Hello world! Mike Ploger from Visme, back with you today as we tackle a topic that is less about how to design your own great image, and more about what to do when borrowing somebody else’s.
You see, the internet is the world’s largest conglomerate of images. Odds are, that you likely googled an image just in the past 24 hours. And while millions of results pop up in under a second, they’re not all available for just anyone to use.
Copyright is very, very real. And not just in music or in publications. The misuse of a copyrighted image can lead to lawsuits, cease and decease notices, fines, you name it.
And while a download is just a click away, if the proper precautions aren’t taken, you could be the one suffering the consequences.
However, you’re off to a good start because you’re here with me, aware of the threat and ready to learn. Over the next few minutes, I’ll take you through a visual flowchart to ensure you’re not the one hit with any unexpected notices. Let’s get started with how to legally use copyrighted images.
Step one, is the image yours? Did you take the photo, or maybe design the image yourself? Let’s start off easy and say, yes.
Moving down the line, the next question is, how about the idea for the image? Was that yours? If yes again, then I have some great news. It’s your camera, your photo, your idea, therefore it’s your copyright. Originality pays off here, and you are free to go.
But maybe it wasn’t your idea. If you mimicked a design that you saw from a third party, it could cause you and I would recommend against using that image.
Or maybe you’re simply unsure of it’s originality because of the millions and millions of photos out there in the world. Do your best to research other similar images. After all, it’s better to be safe than sorry.
Okay, back to the top. If the photo wasn’t taken or designed by you, you’ve got to find out if it falls under what is called the fair use doctrine.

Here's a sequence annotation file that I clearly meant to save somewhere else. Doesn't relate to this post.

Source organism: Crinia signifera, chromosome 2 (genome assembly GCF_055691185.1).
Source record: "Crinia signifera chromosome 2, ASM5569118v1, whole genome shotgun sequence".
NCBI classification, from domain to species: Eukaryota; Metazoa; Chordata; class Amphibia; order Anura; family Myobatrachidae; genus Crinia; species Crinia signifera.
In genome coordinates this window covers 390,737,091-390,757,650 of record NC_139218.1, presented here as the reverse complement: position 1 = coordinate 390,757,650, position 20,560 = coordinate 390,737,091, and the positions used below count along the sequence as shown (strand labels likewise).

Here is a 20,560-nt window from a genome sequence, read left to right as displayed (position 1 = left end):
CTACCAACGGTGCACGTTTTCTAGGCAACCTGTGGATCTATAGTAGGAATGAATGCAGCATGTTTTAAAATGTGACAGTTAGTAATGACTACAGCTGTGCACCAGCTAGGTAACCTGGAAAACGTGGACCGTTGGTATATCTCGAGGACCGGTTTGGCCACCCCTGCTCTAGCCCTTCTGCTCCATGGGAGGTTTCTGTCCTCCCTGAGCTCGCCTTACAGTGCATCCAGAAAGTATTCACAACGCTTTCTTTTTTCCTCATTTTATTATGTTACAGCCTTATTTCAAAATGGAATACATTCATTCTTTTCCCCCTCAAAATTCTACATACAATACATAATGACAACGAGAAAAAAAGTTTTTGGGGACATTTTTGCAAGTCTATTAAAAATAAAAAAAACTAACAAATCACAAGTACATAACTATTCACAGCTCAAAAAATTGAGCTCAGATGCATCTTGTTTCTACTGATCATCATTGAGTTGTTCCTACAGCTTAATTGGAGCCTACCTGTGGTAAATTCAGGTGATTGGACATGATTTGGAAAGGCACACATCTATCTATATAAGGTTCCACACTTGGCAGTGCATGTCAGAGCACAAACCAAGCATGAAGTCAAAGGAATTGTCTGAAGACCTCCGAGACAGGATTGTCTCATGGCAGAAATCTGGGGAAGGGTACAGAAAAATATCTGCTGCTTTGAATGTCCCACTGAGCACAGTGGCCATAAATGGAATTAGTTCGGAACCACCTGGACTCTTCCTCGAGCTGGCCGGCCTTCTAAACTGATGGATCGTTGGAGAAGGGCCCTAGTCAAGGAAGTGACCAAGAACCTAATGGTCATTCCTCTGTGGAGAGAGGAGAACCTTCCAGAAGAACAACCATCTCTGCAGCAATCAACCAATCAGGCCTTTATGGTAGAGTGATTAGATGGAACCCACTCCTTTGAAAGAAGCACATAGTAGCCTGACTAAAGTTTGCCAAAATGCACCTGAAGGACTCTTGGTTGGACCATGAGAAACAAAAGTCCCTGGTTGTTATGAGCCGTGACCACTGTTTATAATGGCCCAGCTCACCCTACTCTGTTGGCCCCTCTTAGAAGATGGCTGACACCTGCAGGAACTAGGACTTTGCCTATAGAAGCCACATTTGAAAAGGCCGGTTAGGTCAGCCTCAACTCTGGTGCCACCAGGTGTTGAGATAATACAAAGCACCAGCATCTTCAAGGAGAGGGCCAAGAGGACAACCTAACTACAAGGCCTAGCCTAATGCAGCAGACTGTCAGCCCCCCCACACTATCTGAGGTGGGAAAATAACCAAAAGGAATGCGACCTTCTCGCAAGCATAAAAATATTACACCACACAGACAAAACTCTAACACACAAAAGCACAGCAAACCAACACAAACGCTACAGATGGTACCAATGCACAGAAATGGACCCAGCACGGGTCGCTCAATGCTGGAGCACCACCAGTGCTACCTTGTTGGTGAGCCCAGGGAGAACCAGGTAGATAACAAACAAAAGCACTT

What is this exactly? Well, to put it simply, it’s a doctrine in the United States government that allows for limited use of copyrighted material without permission from the copyright holder.
Courts have cited examples of fair use in commentaries, search engines, parody, teaching news, reporting research and more. So if you work falls under one of these categories, you can head straight to the fair use checklist.
Here, you can double check if the work could be considered fair. And if it’s not, well then, there’s more work to be done.
If you’re not using the image for one of the reasons that I just mentioned, and it is not possible to obtain permission (maybe because the creator of the image passed away and nobody else owns those rights), then I actually have good news for you. You can use that image.
However, if you are unsure if it falls under the public domain or if it’s under a creative commons agreement, it’s best to avoid using it.
You don’t want a quick decision to end up causing you time and money down the line. So if you can obtain permission, then our journey continues.
The next question that you want to answer is, will you profit from publishing the image? If not, then see you later. You’re off to that fair use checklist that I mentioned before.
But if you are going to profit from using the image, it’s okay. You can still potentially use it, but there are more steps to take.